In a case regarding the relative rights of competing interests in Colorado River water, the
Court examined the intent of Congress and the President when they established the
reservations of tribes along the River.
The Court concluded that Congress and the President meant to reserve sufficient water to
make the tribes’ land habitable and productive, and that the tribes’ water rights were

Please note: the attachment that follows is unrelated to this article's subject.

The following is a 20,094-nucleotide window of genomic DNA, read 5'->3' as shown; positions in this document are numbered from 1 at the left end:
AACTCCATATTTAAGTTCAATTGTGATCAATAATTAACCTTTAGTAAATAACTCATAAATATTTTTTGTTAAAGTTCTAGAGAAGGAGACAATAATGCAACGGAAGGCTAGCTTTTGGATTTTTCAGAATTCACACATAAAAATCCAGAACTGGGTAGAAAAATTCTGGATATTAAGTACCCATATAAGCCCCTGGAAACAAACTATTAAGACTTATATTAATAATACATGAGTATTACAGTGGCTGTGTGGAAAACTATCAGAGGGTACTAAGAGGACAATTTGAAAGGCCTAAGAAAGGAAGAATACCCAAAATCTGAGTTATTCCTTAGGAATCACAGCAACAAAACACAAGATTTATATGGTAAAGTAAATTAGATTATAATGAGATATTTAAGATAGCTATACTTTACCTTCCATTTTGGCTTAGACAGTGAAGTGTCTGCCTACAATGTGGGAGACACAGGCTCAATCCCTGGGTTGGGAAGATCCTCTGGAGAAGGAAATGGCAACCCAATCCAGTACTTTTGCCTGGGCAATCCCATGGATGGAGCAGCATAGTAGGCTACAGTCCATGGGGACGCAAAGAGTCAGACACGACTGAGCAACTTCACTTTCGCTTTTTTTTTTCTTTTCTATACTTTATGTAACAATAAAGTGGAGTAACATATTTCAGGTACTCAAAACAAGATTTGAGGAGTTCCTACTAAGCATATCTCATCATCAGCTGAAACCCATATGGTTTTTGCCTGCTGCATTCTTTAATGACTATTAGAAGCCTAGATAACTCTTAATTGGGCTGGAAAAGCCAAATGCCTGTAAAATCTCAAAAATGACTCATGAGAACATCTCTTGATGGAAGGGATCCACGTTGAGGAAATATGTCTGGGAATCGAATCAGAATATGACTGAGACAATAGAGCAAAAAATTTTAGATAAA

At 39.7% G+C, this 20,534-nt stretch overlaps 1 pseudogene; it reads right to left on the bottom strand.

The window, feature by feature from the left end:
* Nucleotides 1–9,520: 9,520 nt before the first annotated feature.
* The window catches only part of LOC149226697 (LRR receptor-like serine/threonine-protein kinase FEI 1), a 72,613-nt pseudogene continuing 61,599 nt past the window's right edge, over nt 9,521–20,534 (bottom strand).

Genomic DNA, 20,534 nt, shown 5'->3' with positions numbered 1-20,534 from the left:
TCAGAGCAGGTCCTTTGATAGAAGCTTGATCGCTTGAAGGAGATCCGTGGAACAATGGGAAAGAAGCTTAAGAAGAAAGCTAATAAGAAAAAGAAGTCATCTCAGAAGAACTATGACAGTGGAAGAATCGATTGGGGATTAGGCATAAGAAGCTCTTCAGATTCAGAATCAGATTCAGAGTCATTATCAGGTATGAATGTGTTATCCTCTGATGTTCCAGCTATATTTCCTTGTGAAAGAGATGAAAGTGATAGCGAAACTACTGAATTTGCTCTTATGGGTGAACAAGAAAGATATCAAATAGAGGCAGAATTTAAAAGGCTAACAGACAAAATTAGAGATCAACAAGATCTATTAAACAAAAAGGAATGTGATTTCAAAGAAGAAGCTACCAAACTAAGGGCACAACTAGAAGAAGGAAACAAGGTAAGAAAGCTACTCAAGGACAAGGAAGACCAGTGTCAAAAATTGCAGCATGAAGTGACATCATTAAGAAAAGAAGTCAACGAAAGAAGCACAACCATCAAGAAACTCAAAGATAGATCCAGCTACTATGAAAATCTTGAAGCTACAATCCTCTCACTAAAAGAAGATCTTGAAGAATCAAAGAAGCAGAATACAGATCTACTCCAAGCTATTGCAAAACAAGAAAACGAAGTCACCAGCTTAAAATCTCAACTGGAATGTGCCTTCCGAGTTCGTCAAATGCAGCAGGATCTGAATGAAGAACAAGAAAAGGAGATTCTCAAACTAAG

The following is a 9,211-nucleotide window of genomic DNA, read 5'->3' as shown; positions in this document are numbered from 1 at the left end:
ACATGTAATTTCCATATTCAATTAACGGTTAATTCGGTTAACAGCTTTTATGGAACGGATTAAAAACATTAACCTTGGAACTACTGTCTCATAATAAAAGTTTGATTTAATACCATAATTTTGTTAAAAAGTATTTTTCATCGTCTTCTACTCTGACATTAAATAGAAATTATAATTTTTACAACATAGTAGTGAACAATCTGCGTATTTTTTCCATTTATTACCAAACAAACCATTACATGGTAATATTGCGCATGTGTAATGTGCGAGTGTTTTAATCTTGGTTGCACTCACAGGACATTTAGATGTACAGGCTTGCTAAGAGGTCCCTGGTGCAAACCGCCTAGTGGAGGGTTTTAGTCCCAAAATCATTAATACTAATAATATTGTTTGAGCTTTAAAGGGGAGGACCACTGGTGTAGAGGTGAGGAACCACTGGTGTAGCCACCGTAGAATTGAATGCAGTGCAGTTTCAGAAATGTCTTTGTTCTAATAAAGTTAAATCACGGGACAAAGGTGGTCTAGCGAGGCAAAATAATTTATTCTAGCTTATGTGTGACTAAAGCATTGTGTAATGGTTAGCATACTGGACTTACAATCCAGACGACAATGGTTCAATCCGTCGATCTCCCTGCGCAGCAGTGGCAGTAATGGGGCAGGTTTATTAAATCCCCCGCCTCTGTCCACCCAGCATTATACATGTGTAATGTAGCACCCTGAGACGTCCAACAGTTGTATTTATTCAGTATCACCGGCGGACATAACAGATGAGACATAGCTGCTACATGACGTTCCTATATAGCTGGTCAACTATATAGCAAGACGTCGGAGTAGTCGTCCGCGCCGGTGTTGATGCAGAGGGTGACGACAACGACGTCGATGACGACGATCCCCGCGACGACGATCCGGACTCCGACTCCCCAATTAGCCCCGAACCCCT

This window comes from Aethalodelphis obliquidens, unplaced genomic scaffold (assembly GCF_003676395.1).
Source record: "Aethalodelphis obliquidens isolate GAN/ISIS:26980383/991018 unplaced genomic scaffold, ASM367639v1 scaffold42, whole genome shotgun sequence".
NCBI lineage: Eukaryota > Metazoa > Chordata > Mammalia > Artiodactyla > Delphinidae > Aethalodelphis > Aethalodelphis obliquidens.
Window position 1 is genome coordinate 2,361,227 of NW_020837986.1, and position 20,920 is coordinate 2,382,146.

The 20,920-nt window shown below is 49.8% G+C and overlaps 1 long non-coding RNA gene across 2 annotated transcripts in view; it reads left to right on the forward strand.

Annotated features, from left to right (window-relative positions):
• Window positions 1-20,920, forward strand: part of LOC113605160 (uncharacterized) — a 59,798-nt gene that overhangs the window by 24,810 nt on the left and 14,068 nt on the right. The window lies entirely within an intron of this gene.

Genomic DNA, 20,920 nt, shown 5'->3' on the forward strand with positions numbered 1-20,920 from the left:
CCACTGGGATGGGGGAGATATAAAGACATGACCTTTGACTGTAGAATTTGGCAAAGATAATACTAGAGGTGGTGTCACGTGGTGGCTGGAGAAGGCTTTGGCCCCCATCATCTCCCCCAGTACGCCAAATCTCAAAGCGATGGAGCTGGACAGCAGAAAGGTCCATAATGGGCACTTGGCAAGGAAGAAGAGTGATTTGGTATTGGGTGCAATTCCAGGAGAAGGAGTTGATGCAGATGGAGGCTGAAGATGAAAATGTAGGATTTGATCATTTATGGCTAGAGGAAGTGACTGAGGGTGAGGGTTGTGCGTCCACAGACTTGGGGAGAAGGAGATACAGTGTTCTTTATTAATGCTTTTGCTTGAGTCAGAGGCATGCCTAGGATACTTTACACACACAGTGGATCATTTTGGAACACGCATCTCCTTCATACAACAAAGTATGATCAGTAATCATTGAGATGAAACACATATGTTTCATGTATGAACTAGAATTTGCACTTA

reserved at the time when they created these reservations.
Competing parties argued that the Indian tribes only had a right to as much water as their
then relatively smaller populations required for their own personal uses.
The Court held, however, that the tribes had a right to enough water to irrigate as much of
their acreage as was "practicably irrigable.”
Arizona v California, 373 U.S. 546 (1963).
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and are not to be construed as legal advice.